Awards: parents/carers win flexible working clause


Awards: parents/carers win flexible working clause

The FWC has rejected union calls for parents and carers to have the right to set their own hours, but plans to insert a new clause into modern awards aimed at facilitating flexible work requests.

The Fair Work Commission yesterday rejected a claim by the Australian Council of Trade Unions that, if successful, would have unilaterally granted parents and carers the right to set their working hours.

Instead, the FWC provisionally decided that all modern awards should have a clause that would require employers to confer with employees who request a change in working arrangements. Employers would have to provide a comprehensive explanation for any refusal to accomodate a worker's request. 

This "family friendly" test case decision was handed down as part of the Four Yearly Review of Modern Awards.


The family friendly work arrangements (AM2015/2) common issue proceedings centred around a claim by the ACTU which sought to impose a model term in all modern awards that would allow employees with parenting or caring responsibilities to unilaterally:
  • select their hours of work to accommodate their parenting/caring responsibilities
  • for employees with parenting responsibilities, revert to their original hours of work at any time prior to their child attending school; and 
  • for employees with caring responsibilities, revert to their original hours of work within two years of commencing flexible hours. 
Importantly, an employer would not be able to refuse an employee’s proposal on reasonable business grounds (or indeed any grounds at all). 
The claim would mark a significant departure from the current operation of the law under section 65 of the Fair Work Act 2009 (Cth) where employees have a right to make a request for flexible working arrangements which employers can refuse on reasonable business grounds.

ABLA played a leading role in the proceedings, representing the Australian Chamber of Commerce and Industry.

The decision

While the desirability of increased labour force participation by parents and carers was acknowledged by the Full Bench of the Fair Work Commission, the Full Bench rejected the claim on the basis that it would fundamentally alter the employment relationship and has the potential to have a substantial adverse impact on business.

However, the Full Bench did determine (on a provisional basis subject to further submissions by the parties), that all modern awards should be varied to incorporate a model term related to facilitating flexible working arrangements.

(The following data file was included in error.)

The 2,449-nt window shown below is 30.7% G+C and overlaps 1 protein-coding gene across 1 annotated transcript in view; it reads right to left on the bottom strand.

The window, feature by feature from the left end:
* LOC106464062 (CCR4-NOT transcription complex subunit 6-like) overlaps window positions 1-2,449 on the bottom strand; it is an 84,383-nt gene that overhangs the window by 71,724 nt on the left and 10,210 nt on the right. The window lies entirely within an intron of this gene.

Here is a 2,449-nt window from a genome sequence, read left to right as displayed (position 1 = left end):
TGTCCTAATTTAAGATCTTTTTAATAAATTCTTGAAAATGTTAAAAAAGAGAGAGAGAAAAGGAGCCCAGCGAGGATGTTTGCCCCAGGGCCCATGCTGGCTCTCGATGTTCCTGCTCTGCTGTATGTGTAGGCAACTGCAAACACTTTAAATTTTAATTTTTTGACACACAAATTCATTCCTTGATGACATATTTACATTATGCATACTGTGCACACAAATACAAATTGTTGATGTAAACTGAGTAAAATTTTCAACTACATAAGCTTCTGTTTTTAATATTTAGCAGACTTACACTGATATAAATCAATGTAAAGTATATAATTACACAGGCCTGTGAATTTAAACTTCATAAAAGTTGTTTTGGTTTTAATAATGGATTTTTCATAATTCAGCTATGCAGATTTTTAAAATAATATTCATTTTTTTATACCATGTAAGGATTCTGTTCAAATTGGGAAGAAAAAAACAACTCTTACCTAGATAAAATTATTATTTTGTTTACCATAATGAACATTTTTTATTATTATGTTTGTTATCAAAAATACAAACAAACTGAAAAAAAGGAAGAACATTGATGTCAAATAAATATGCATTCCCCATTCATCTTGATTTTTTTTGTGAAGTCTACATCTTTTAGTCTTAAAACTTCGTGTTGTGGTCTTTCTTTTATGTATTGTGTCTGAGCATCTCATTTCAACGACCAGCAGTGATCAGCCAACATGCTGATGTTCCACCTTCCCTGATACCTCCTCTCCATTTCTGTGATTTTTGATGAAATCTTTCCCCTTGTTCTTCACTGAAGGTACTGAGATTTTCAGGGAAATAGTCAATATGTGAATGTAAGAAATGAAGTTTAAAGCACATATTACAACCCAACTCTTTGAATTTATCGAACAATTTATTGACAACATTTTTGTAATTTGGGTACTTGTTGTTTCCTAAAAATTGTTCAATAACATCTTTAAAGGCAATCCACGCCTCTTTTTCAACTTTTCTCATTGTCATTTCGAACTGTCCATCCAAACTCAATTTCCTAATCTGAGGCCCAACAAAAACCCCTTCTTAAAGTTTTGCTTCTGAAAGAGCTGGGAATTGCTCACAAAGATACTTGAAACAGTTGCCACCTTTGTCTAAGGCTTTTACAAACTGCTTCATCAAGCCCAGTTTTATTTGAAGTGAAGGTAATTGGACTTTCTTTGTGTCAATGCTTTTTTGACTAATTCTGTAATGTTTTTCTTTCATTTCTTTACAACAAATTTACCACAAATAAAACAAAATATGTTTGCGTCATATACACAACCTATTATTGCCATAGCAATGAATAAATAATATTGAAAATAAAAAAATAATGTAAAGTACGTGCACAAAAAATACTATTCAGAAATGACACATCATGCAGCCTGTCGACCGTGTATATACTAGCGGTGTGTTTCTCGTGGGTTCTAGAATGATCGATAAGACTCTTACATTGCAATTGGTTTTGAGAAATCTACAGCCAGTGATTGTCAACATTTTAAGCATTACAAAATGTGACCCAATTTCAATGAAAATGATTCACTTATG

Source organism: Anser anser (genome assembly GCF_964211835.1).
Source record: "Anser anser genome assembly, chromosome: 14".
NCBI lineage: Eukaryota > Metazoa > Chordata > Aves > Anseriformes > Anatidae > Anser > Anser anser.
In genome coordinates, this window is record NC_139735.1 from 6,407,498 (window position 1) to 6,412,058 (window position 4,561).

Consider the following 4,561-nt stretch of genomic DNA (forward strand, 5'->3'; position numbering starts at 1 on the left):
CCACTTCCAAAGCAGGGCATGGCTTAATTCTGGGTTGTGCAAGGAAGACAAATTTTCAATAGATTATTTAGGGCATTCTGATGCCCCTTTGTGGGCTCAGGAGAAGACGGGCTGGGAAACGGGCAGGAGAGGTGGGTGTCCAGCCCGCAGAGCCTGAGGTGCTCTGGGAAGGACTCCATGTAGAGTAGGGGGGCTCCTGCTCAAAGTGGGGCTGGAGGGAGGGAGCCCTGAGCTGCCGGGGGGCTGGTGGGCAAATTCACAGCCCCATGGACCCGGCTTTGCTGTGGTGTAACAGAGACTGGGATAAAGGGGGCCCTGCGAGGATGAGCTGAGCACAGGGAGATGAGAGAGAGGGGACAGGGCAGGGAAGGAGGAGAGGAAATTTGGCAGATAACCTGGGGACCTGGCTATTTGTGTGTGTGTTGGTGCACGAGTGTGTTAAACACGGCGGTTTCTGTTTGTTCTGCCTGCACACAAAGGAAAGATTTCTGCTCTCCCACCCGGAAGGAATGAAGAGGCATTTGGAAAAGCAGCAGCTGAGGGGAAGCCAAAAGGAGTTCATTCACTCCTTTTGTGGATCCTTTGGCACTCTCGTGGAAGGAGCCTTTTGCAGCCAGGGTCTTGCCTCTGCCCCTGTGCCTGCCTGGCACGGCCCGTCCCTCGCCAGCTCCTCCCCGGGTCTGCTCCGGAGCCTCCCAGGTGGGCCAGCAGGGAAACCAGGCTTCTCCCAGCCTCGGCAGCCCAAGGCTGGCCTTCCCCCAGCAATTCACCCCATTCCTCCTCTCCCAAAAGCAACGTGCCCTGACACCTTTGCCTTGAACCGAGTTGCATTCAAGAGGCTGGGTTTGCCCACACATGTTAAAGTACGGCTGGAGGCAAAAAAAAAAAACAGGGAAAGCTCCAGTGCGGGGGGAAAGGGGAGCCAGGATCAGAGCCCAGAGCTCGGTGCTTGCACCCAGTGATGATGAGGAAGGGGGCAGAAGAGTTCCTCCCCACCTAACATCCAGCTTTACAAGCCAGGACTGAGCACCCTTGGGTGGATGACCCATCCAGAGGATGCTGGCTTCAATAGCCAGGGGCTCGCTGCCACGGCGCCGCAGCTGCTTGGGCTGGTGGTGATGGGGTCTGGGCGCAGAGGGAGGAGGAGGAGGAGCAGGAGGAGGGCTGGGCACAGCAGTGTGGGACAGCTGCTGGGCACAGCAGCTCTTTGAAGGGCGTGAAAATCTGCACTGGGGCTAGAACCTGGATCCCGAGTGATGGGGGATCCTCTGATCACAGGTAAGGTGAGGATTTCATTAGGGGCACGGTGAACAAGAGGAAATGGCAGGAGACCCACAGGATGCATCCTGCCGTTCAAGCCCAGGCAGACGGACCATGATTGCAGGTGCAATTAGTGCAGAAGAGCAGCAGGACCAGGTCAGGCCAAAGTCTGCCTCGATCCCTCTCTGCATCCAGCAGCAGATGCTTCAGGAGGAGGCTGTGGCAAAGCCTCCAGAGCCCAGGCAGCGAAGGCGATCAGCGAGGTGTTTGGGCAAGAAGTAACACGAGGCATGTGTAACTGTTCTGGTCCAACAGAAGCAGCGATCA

FWC model clause facilitating flexible working arrangements 

The model clause proposed by the Full Bench proposes to supplement s65 of the National Employment Standards by:
  • expanding the group of employees eligible to request a change in work arrangements to include ongoing and casual employees with at least six months’ service with an employer (compared to the current threshold of 12 months for a more limited group of employees);
  • requiring an employer to seek to confer with an employee before refusing an employee’s request to genuinely try to reach an agreement on a change in working arrangements that will reasonably accommodate the employee’s circumstances; and
  • requiring an employer to provide a comprehensive explanation of the reasons for the refusal in writing including the details of any change in working arrangements that was agreed or if no change is agreed, the details of any changes in working arrangements that the employer can offer to the employee.
The parties have now been invited to provide submissions on the Full Bench’s model term and ABLA will be providing its comments on the model term.

Effect on businesses

The refusal of the ACTU’s original claim represents a very important restatement of the principle that an employer should be able to determine the hours of work it requires from its employees.
Nigel Ward, CEO of Australian Business Lawyers & Advisors and lead advocate in the case, said:“The ACTU was asking the Fair Work Commission in this case to fundamentally change the employer/employee relationship in Australia and cross over to a system where an employer no longer had control of the organisation of its staff and it was left to employees to decide when they wished to work. The overwhelming evidence heard in the case was that the vast majority of employees who request flexibility are being granted their requests. Employers and employees are getting this right. The result is a common sense one for employers and will afford employees greater rights in asking for, but not demanding, flexibility in their roles.”
The proposed new clause will mean some more “red tape” around consultation, like obligations with parents or employees with caring responsibilities, however is unlikely to fundamentally alter business practice.

Author: Elizabeth Kenny is an associate with Australian Business Lawyers and Advisors and she worked extensively on the matter.  Both ABLA and WorkplaceInfo are owned by the NSW Business Chamber

Further reading

"4 yearly review of modern awards – Family Friendly Working Arrangements,
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